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What The Cast Of The Boondock Saints Looks Like Today

Although it was unable to find a wide theatrical release when it first premiered—earning only $30,000 total from five theaters nationwide—The Boondock Saints later went on to become a cult classic for many cinephiles in the early 2000s, when it was released as a Blockbuster exclusive video rental. Its popularity on the home market belatedly propelled the film into the spotlight and spawned a 2009 sequel, The Boondock Saints II: All Saint's Day. Let's take a look back at our favorite characters from the original, and see what they look like (and what they're up to) today.

Willem Dafoe - Detective Paul Smecker

There's no question that acclaimed actor Willem Dafoe stole the show in 1999's The Boondock Saints with his performance as brilliant (and eccentric) FBI detective Paul Smecker. Because the first men killed by the MacManus brothers were tied to the Russian Mafia, Smecker was brought in to handle the case in coordination with the Boston Police; his wild flashes of inspiration led him to discover the Saints' true identities, often leaving the bumbling Boston PD detectives scratching their heads at how he figured it out. Eventually, Smecker comes to believe that the Saints are necessary, and even assists them on their final mission.

Since his appearance in The Boondock Saints, Dafoe has had roles in dozens of films, including the Spider-Man trilogy (2002-2007), John Wick (2014), The Fault in Our Stars (2014), and his Oscar-nominated performance in 2000's Shadow of the Vampire. In 2009, he reprised his role as Smecker in The Boondock Saints II: All Saints Day. Recently, Dafoe was tapped to play the character of Nuidis Vulko in the 2017 film Justice League and 2018's Aquaman. Additionally, he's landed a role in the 2017 adaptation of Agatha Christie's classic mystery Murder on the Orient Express.

Sean Patrick Flanery - Connor MacManus

Sean Patrick Flanery starred in The Boondock Saints as Connor MacManus, who lives and works in Boston along with his fraternal twin brother, Murphy. After the twins are forced to kill a pair of Russian mobsters in self-defense, they initially turn themselves into the police, but they have a dream in which the voice of God tells them to rid the world of evil men, so they embark on a campaign of vigilante justice to take out the worst of Boston's criminals.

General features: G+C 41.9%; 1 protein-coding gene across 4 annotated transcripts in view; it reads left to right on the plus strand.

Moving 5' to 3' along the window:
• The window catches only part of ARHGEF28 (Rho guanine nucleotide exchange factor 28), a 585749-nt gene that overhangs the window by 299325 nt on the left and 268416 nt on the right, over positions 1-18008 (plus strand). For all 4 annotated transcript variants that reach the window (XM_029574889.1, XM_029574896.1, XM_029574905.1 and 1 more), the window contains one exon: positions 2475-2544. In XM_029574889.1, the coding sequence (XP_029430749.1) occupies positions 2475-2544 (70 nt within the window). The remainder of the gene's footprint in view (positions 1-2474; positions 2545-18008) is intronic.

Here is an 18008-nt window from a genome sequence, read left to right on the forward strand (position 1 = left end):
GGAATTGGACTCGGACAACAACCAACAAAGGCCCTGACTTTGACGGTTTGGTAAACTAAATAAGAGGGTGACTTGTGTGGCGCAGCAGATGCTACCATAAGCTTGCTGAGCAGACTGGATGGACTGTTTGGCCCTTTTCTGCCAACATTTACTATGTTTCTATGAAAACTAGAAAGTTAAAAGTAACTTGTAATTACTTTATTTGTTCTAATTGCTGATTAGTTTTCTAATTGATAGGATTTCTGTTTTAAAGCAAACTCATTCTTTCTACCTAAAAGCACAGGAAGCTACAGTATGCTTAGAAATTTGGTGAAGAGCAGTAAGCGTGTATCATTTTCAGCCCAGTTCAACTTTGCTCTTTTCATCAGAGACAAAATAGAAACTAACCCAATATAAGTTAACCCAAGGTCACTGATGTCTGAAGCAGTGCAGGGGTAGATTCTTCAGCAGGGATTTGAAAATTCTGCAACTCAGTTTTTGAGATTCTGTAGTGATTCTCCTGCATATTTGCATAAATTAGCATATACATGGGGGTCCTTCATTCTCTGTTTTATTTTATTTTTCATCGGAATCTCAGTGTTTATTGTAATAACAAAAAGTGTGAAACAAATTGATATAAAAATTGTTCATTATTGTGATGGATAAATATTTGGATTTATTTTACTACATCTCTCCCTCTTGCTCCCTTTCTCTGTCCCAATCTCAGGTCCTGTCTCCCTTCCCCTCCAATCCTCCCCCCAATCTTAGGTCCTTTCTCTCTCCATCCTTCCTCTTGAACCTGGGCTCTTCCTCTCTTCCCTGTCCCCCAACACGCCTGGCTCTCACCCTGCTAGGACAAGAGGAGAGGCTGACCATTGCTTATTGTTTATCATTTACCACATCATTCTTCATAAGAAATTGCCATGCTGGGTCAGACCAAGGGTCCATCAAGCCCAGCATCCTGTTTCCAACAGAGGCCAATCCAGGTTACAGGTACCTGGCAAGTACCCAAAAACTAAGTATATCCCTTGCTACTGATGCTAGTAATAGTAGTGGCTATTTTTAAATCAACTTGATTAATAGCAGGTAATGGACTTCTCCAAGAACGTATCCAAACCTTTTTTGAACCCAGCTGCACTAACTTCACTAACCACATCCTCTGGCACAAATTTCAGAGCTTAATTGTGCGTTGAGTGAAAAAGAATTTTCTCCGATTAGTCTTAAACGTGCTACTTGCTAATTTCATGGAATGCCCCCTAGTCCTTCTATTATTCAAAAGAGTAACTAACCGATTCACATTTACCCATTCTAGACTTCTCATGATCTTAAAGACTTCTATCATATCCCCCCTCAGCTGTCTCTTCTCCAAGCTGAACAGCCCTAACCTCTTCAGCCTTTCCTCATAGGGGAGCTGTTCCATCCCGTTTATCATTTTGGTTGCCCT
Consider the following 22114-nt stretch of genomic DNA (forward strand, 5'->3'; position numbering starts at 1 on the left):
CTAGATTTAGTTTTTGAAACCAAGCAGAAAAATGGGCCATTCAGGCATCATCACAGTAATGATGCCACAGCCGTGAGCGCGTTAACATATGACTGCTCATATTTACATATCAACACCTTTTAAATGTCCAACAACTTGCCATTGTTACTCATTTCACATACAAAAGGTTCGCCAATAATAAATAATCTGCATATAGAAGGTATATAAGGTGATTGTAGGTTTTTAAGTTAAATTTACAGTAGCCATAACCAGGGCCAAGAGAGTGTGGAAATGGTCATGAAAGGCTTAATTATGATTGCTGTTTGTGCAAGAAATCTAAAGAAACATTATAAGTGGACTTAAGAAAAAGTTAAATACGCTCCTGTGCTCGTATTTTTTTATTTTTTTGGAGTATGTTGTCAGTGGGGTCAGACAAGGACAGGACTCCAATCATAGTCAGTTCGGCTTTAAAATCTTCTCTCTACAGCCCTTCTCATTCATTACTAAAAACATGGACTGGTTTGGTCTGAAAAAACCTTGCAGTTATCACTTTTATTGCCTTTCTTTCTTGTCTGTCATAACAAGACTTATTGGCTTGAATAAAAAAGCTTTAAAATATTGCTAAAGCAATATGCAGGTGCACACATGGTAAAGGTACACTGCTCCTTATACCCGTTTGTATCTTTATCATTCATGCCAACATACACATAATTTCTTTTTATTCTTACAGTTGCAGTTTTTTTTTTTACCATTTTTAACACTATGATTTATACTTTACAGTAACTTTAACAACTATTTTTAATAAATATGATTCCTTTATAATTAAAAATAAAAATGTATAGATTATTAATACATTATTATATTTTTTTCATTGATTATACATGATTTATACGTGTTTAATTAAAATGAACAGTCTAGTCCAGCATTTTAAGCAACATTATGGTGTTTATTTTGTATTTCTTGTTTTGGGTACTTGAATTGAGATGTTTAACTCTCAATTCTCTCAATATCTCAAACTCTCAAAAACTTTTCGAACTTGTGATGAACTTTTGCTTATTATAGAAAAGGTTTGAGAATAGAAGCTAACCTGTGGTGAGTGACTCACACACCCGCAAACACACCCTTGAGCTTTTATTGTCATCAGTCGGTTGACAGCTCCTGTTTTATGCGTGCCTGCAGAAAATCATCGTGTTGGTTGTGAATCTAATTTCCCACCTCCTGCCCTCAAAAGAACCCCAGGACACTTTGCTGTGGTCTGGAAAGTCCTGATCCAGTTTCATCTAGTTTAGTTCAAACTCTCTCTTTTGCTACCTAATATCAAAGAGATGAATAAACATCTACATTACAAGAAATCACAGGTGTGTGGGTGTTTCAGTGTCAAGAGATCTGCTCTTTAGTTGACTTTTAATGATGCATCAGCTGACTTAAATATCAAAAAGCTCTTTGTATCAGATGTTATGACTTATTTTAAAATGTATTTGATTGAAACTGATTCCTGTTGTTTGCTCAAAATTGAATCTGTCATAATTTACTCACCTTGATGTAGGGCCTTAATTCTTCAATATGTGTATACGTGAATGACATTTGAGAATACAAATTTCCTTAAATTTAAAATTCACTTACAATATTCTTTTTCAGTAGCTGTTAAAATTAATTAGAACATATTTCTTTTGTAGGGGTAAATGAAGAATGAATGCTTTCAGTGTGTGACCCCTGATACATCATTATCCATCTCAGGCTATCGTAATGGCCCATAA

Both before and after The Boondock Saints, Flanery hasn't lacked for acting roles. Notably, he played Vice President Greg Stillson in the TV series The Dead Zone for 19 episodes, and appeared in Saw 3D. Flanery also reprised his role as Connor in the 2009 sequel The Boondock Saints II: All Saints Day. In addition to his acting chops, he's a black belt in Brazilian jiu jitsu and owns his own training studio in Los Angeles. While he and Norman Reedus (Murphy MacManus) seemed eager at first to come back for a third Saints installment, in May 2017 the pair announced they would not be involved with the upcoming Boondock Saints III movie or television series because of "incredibly unethical" events that Flanery claimed were going on behind the scenes.

Norman Reedus - Murphy MacManus

While Murphy MacManus (Norman Reedus) sometimes came off as the more hot-headed of the twins, there's no question he was incredibly quick-thinking in a tight spot. Connor saved Murphy from execution when he dropped a toilet on a Russian mobster's head from an upper-level fire escape, and jumped onto another mobster's back—but the multi-story fall knocked Connor out cold. Within seconds, Murphy had dispatched the other mobster with the toilet's tank lid and staged the scene to look like it had been a robbery. He then hoisted his twin onto his shoulders and carried him to get medical attention.

When Norman Reedus was cast as Murphy MacManus in The Boondock Saints, it was only his second starring role in a feature film. The former model had previously starred in the 1997 crime drama Six Ways to Sunday alongside Debbie Harry and Adrien Brody, and otherwise had only a handful of other small roles and music videos to his name. The Boondock Saints clearly helped Reedus' career take off; he's since starred or appeared in many films and television shows, such as Blade II, 8mm, and his most famous role as Daryl Dixon in the hit TV series The Walking Dead. Like his on-screen "twin" Sean Patrick Flanery, Reedus also has some interesting hobbies—he's an accomplished photographer, sculptor, and painter, with his works displayed in galleries around the world.